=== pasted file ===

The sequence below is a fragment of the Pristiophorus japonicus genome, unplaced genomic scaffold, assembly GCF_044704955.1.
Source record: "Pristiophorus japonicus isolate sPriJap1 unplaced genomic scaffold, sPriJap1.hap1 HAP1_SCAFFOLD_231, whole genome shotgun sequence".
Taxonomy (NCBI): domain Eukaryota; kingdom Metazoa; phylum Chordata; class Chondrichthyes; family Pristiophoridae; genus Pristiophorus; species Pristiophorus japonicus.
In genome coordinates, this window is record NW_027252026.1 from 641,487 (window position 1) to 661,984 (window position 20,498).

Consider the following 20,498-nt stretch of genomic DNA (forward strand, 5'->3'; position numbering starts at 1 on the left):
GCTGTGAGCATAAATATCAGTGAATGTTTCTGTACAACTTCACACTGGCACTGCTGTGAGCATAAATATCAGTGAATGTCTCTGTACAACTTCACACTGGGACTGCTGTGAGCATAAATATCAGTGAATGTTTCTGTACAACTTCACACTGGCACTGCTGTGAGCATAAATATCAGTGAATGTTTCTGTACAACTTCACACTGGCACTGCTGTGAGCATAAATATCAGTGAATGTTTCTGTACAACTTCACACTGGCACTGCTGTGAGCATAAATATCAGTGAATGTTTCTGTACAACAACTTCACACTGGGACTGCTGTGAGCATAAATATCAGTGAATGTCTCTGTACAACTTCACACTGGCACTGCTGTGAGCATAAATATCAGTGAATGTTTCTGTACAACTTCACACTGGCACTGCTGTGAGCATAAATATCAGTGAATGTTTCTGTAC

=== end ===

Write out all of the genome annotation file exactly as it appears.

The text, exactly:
The sequence below is a fragment of the Pristiophorus japonicus genome, unplaced genomic scaffold, assembly GCF_044704955.1.
Source record: "Pristiophorus japonicus isolate sPriJap1 unplaced genomic scaffold, sPriJap1.hap1 HAP1_SCAFFOLD_231, whole genome shotgun sequence".
Taxonomy (NCBI): domain Eukaryota; kingdom Metazoa; phylum Chordata; class Chondrichthyes; family Pristiophoridae; genus Pristiophorus; species Pristiophorus japonicus.
In genome coordinates, this window is record NW_027252026.1 from 641,487 (window position 1) to 661,984 (window position 20,498).

Consider the following 20,498-nt stretch of genomic DNA (forward strand, 5'->3'; position numbering starts at 1 on the left):
GCTGTGAGCATAAATATCAGTGAATGTTTCTGTACAACTTCACACTGGCACTGCTGTGAGCATAAATATCAGTGAATGTCTCTGTACAACTTCACACTGGGACTGCTGTGAGCATAAATATCAGTGAATGTTTCTGTACAACTTCACACTGGCACTGCTGTGAGCATAAATATCAGTGAATGTTTCTGTACAACTTCACACTGGCACTGCTGTGAGCATAAATATCAGTGAATGTTTCTGTACAACTTCACACTGGCACTGCTGTGAGCATAAATATCAGTGAATGTTTCTGTACAACAACTTCACACTGGGACTGCTGTGAGCATAAATATCAGTGAATGTCTCTGTACAACTTCACACTGGCACTGCTGTGAGCATAAATATCAGTGAATGTTTCTGTACAACTTCACACTGGCACTGCTGTGAGCATAAATATCAGTGAATGTTTCTGTAC